By Tom Duncan
Executive Director of Data Centers Asia Pac
CBRE Pte. Ltd.

 

Asia encompasses some of the largest globally connected economies, as well as many of the most desirable emerging data center markets in the world. However, regulatory challenges and unique barriers to entry require careful navigation and a significant investment of time. Nonetheless, a prudently designed and well thought out approach to entering the Asian data center marketplace can reap significant rewards.

Differences Between the US and Asian Markets

One major difference between US and Asian markets is physical geography. Asia, the world’s largest continent, is massive in size in comparison to the US. Asia’s major markets, some of the most populated and fastest-growing cities in the world, are also more spread out within the continent. Singapore and Hong Kong, Asia’s two largest markets for example, are four hours apart by plane, with very little in between. Since one data center can’t effectively serve more than one large market in Asia, latency tends to play a major role across the continent. Rather than building big data centers in one or two markets, hyperscalers are deploying smaller operations in multiple markets.

This tactic presents its own challenges as cultural diversity also represents a difference in the two markets. The US market is considered a homogenous trading block, but with so many different countries and cultures across the Asian landscape, entry into each specific country offers its own unique barriers to entry. Entering multiple countries in Asia is far more difficult than operating in multiple states in America. You will need to adapt your business to multiple cultures, juggle a variety of native languages, and negotiate with very different governments in order to effectively diversify.

Advantages of Entry

Perhaps the biggest advantage of entering the Asian market is the markets themselves. At some point in the not so distant future, China is likely to become the largest global economy. Asia is also home Singapore and India, massive markets that are easier to enter than , along with a great deal of emerging markets, like Vietnam and Thailand. Singapore is a great market to consider because you won’t have to worry about a language barrier, they are very pro-technology, and they are geographically located tnearby submarine landing stations.

There’s a great deal of opportunity in opening a facility in Asia, with increasing demand throughout the entire region. In Singapore, for example, rapid growth over the last 18 months has expanded the colocation market by upwards of 80%.  This growth is a promising sign considering Hong Kong went through a similar expansion just a few years prior. Some of the emerging markets mentioned by Tom Duncan could go through similar growth spurts over the course of the next few years, making now an opportune time to enter.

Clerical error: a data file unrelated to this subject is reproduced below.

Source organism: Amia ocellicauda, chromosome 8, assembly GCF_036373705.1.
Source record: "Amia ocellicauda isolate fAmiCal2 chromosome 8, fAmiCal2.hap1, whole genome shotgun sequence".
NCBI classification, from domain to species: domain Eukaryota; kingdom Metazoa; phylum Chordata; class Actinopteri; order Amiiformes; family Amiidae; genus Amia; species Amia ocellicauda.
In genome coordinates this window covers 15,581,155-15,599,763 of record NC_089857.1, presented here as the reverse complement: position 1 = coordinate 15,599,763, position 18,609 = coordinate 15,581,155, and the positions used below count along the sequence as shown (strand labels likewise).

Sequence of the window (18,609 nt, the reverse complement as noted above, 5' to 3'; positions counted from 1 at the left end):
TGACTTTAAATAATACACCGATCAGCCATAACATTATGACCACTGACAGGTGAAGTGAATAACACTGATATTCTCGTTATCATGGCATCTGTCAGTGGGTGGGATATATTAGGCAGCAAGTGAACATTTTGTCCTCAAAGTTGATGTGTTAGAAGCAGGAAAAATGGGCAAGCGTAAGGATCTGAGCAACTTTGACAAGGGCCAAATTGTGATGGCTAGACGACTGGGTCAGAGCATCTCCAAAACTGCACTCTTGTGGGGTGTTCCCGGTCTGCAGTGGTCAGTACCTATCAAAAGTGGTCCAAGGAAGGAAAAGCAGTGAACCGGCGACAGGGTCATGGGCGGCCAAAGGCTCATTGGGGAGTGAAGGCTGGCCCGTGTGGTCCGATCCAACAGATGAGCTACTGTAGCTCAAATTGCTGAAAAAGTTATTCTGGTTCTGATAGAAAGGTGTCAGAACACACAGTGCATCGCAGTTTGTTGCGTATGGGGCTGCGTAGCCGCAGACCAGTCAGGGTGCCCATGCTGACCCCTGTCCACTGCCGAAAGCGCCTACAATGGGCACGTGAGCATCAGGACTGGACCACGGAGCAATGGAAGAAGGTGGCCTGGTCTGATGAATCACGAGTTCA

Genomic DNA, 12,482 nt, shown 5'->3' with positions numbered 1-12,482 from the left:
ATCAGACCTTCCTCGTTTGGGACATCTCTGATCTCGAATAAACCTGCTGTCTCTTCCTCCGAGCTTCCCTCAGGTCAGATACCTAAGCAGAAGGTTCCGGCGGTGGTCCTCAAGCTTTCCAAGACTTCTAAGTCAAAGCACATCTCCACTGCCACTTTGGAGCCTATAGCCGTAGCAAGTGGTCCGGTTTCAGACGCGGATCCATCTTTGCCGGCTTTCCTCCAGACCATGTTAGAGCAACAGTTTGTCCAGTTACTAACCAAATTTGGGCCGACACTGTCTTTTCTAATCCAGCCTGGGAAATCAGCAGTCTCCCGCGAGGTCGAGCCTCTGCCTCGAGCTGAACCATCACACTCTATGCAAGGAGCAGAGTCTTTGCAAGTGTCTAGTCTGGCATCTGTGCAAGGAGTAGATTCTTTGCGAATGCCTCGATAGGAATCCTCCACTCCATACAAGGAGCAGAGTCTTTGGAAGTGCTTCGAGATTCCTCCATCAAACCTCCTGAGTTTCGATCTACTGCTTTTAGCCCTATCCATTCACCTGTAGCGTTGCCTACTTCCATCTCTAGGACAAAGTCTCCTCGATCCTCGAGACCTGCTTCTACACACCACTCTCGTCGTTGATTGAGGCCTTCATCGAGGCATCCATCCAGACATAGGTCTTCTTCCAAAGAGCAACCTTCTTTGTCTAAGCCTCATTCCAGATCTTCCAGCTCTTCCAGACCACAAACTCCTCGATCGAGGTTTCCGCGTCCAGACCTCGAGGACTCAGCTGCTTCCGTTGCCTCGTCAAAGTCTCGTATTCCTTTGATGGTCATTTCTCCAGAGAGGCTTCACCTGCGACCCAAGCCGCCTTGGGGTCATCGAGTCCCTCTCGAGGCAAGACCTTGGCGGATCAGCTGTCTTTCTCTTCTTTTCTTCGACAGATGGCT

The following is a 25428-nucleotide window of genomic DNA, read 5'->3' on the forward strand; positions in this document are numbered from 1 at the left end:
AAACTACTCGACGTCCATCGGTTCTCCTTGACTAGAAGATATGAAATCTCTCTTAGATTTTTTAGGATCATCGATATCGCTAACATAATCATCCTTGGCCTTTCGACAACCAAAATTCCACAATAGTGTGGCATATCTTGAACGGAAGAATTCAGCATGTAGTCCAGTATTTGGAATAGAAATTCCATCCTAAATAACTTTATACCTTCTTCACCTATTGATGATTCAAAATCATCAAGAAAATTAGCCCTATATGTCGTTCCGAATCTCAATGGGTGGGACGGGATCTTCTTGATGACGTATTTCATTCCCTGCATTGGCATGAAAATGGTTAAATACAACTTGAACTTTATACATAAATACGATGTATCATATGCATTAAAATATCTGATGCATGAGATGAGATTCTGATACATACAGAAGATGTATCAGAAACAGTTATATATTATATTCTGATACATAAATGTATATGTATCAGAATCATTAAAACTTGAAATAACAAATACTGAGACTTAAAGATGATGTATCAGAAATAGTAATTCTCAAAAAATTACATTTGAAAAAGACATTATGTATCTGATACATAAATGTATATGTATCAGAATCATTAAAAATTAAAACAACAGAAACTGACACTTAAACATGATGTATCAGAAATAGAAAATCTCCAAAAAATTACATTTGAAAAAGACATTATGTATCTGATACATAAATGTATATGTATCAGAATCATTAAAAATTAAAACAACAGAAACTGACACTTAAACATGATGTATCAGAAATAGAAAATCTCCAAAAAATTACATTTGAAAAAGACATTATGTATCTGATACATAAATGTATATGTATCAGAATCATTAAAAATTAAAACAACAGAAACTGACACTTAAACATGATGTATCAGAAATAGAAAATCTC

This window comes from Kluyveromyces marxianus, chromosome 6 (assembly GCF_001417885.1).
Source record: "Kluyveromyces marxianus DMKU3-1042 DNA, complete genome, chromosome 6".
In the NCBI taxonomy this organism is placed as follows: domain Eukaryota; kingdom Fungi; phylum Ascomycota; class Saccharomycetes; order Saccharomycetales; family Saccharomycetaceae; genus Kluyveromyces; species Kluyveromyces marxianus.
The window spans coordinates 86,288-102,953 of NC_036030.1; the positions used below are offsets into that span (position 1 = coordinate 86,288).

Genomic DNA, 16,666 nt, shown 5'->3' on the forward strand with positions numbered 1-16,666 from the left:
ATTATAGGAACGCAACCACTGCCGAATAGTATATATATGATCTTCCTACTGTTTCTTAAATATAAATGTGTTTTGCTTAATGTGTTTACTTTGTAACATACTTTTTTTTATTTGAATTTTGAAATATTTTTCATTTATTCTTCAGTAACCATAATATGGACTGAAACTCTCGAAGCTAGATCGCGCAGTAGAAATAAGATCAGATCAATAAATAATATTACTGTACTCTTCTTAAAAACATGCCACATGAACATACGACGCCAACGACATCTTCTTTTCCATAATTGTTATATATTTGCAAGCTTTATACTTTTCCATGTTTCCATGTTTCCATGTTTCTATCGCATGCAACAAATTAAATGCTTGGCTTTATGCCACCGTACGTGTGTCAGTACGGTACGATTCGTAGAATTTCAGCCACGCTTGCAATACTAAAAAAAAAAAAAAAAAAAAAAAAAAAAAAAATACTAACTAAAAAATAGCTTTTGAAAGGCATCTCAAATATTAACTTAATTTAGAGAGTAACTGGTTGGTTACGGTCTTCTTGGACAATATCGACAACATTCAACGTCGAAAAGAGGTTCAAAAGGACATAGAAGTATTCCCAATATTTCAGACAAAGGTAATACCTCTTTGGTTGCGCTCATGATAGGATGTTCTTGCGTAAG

Barriers to Entry

The biggest barrier to entry in most Asian countries is the political climate. Asian governments tend to be highly involved in deals where foreign companies enter the market, and are very concerned with the idea of money leaving the country. Countries like Thailand and Vietnam can be particularly difficult to enter for this reason.

Some Asian countries are itching to do business and bring foreign companies in, but it has to be done on their terms. China has very strict rules for entery, including this upcoming ban on VPNs. In India, you may have to adapt your business to meet cultural requirements, but the requirements are more or less set in stone with rules for entry that are consistent from one company to another. A place like Vietnam, on the other hand, may force different regulations from one business to the . So barriers to entry will vary drastically from country to country.

Japan would be exceedingly difficult to enter, for several reasons. Outsourcing has never been embraced as they prefer to keep things internal. The data center market is small compared to the population. Timing would be a significant hurdle. Construction would take at least 18 months as they don’t have the construction resources needed to facilitate a faster build. Power would take even longer to get. A best-case scenario means you would receive power to your site in 24 months.

For some countries, the location of the facility can present challenges. Hong Kong, for example, is concerned with additional pollution caused by data centers within city limits, which may require finding a location situated outside of the city. In other countries, vacant land is owned by the government. So, in addition to negotiating to enter the country, you will have to negotiate to purchase the land – on their terms, of .

Overcoming the Challenges

Understanding the political landscape is key. Before spending the time, money and energy in trying to do business in a country, be sure that your company’s core business ideas can be aligned with the requirements that government will require.

In many Asian countries, it’s tough to predict what hoops you’ll have to jump through, until you engage the government. In order to engage the government, you’ll need a local partner in the market you intend to enter. Whether that means an individual negotiating on your behalf, or allowing full or partial ownership of your company, it’s critical that you have a citizen and native speaker of the language to partner with. In some countries, the government will choose a partner for you, rather than allowing you to seek one out yourself.

While expanding into the Asian market is difficult, the potential benefits may be worth the risk. For help determining if making a move into the Asian market is right for you, or for more information about this topic, contact Tom Duncan of CBRE at tom.duncan@cbre.com.sg.

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